Why We Should Stop Listening to Music On Shuffle

Before there was iTunes, Spotify, and other streaming services online, one of the few ways to purchase and listen to music was by buying a physical CD, vinyl, or tape of your favorite artists. Of course, this isn’t news to most of us, as even high school-aged people could still probably tell you what the first CD they ever bought was - streaming is still new! And with this new way of listening to music, it is easier than ever to make a playlist of songs from all your favorite artists combined, or to just throw a band or album on shuffle. While this makes it easier to have more variety in your listening experience, are we missing out on something when we mess with an album’s track order?

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Track order has been something an artist must think about since the beginning of the album form, but one of the most notable ways track order influences your listening experience is the concept album. While many different albums are credited as being the first concept album, dating back to the 40’s and 50’s, some common examples are The Beatles’ Sgt. Pepper’s Lonely Hearts Club Band and Pink Floyd’s Dark Side of The Moon, but even newer artists have made concept albums such as Arctic Monkeys’ Tranquility Base Hotel & Casino and Beyonce’s Lemonade. The general notion of the concept album is that the tracks have a greater meaning when taken as a whole than when observed by each individual song. This can be done through track titles, lyrics, transitions - really anything that translates to a greater overall theme. The order in which you listen to these albums matters greatly, like reading a story chapter by chapter.

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Concept albums aren’t the only times that track order counts, though! Her Campus Siena sat down with a local musician and Siena alumnus, Dominick Murdock, to get a weigh-in on how much track order matters to the artist.

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When Murdock is working on an album for his band, Scotchka, he says that “some songs will be put together on purpose, and other songs will be put together because it sounds like a good transition.” If you’re listening to your music on shuffle, you might miss how some of an artist’s tracks flow into each other, or how the themes of two songs relate to each other.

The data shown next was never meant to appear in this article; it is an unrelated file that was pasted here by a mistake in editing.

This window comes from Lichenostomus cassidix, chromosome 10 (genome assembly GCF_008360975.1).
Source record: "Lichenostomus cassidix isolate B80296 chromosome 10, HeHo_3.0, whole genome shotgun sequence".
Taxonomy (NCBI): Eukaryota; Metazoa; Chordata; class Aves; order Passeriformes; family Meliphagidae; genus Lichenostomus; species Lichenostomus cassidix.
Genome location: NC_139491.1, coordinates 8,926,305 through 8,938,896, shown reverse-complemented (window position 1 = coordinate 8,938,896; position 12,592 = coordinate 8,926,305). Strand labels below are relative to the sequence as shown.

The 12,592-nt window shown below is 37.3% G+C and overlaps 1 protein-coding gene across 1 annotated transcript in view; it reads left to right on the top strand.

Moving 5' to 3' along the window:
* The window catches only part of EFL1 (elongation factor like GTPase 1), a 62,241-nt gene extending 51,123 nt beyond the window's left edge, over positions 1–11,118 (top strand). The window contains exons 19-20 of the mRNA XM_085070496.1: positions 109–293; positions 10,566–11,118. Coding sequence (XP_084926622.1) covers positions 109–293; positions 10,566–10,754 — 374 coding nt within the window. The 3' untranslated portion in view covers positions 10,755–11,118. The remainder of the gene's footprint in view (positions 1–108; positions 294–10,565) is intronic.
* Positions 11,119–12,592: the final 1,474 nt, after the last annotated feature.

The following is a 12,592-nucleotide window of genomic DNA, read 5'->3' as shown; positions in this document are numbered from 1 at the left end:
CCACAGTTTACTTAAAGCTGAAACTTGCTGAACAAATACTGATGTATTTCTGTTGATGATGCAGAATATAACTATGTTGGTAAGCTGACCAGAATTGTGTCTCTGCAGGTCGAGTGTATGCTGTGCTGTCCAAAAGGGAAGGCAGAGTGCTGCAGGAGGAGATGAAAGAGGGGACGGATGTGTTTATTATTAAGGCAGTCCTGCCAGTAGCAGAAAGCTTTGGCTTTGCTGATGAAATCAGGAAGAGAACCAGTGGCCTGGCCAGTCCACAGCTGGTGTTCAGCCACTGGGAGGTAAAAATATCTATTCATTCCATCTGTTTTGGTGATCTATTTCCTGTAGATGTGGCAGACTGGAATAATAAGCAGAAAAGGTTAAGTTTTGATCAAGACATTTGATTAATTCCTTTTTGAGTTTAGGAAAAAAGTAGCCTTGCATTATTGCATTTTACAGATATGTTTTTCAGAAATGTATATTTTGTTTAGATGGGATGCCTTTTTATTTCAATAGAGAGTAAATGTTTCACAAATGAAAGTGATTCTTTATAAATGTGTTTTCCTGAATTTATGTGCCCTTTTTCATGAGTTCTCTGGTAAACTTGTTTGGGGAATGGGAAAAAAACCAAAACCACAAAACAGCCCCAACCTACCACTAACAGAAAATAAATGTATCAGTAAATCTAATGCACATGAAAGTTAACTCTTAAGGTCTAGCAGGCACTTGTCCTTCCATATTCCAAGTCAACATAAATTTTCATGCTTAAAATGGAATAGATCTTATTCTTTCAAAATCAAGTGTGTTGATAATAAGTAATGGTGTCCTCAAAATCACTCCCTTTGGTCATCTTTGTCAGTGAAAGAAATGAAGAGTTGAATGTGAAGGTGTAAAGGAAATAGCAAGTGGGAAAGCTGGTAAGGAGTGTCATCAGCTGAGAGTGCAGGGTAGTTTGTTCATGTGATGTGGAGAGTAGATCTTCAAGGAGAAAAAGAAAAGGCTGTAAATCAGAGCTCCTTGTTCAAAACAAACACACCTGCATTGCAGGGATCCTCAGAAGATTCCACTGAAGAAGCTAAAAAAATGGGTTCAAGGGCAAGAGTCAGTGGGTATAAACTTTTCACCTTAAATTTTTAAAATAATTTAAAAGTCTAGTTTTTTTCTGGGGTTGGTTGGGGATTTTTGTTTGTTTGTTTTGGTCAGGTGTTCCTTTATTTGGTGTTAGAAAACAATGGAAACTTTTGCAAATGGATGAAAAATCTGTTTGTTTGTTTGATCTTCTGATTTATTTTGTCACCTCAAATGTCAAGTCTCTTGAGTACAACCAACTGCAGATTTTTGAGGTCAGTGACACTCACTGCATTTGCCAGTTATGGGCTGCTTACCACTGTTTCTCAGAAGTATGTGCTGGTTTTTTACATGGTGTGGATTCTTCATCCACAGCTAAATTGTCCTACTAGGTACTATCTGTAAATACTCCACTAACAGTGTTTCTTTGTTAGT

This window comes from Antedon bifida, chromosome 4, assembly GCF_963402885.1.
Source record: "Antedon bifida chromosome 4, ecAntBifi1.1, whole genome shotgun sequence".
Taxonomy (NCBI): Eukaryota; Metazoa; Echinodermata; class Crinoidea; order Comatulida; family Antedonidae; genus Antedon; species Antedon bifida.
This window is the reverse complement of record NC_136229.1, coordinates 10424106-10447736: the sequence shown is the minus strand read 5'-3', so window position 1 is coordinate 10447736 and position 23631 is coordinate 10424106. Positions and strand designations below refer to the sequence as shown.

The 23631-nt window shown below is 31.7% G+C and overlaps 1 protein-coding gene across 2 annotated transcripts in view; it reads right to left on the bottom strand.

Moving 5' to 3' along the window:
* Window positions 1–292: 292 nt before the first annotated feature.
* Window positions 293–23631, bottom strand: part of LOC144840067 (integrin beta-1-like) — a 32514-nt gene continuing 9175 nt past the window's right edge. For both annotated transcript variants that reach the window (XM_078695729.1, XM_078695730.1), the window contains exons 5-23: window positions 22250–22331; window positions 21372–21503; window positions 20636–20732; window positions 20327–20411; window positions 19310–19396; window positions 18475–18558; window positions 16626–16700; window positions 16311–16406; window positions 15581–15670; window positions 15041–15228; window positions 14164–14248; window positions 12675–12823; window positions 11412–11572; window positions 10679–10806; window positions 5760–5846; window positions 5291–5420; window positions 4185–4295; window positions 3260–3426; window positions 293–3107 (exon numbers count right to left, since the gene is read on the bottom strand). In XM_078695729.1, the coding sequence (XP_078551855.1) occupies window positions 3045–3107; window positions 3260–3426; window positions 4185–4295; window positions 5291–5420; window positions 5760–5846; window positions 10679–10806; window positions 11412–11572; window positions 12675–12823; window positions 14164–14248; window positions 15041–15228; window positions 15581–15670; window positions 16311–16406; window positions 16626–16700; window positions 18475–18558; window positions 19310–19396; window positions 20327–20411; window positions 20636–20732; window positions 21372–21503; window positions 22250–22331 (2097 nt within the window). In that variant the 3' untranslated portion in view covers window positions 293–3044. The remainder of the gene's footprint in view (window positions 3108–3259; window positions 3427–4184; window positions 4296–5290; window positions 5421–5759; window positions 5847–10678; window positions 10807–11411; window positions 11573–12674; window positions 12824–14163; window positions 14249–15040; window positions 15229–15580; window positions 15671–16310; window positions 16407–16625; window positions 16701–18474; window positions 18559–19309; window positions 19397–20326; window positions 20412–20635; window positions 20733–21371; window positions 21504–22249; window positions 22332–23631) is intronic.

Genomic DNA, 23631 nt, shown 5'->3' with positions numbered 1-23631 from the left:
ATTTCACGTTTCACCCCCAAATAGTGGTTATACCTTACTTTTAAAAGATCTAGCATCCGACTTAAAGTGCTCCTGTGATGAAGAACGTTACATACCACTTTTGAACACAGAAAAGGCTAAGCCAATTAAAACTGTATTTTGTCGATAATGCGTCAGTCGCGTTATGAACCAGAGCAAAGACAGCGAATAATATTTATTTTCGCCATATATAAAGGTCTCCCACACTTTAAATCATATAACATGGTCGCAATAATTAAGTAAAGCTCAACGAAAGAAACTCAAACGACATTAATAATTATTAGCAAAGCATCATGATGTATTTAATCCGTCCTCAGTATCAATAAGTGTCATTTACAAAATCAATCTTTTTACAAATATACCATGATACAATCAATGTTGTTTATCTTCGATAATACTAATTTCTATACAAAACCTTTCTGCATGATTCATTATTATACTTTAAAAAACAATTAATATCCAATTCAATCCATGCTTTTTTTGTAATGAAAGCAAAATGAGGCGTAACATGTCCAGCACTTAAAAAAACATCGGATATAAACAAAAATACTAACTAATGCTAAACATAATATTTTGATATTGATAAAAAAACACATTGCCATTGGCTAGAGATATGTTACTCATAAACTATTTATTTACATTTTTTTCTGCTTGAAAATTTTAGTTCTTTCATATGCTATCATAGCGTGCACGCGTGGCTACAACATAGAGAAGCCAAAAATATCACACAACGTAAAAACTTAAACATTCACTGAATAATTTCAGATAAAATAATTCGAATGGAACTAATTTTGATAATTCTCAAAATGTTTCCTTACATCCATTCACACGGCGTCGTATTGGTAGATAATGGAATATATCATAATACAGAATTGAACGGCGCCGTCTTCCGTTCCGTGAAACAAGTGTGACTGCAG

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Of course, singles tend to be more important with how we consume music today. Music videos, radio, and streaming sites that make playlists for you create an environment where an artist has to try and push hit singles to get themselves on the board. As Murdock pointed out, artists now are “releasing 4 singles out of a 12 song album. I don’t think it necessarily takes away from [the listening experience], because people who are invested in the artists may choose to listen to the record straight through, so I don’t think the singles really matter.”

Some genres think more about track listings than others, but usually they’ll want to put their stronger songs first to keep the listener interested. According to marketplace.com, bands are advised to put their best material up front since social media has brought our general attention spans way down. So not only will you be getting the best material the fastest on newer albums when you listen in order, if you stick it out, you might find some hidden gems. And if you find a concept album you like, do it the justice of listening to it as it was meant to be listened to.

You might not always want to skip the “shuffle” button when you’re listening to music, especially if you’re switching between multiple artists, but try the order it was originally listed in every once and awhile! Think of it as your favorite artists making a playlist just for you. As Murdock said, “An album is like a ski mountain. You might have your favorite trails, but you get the best experience when you start from the top and go all the way down.”

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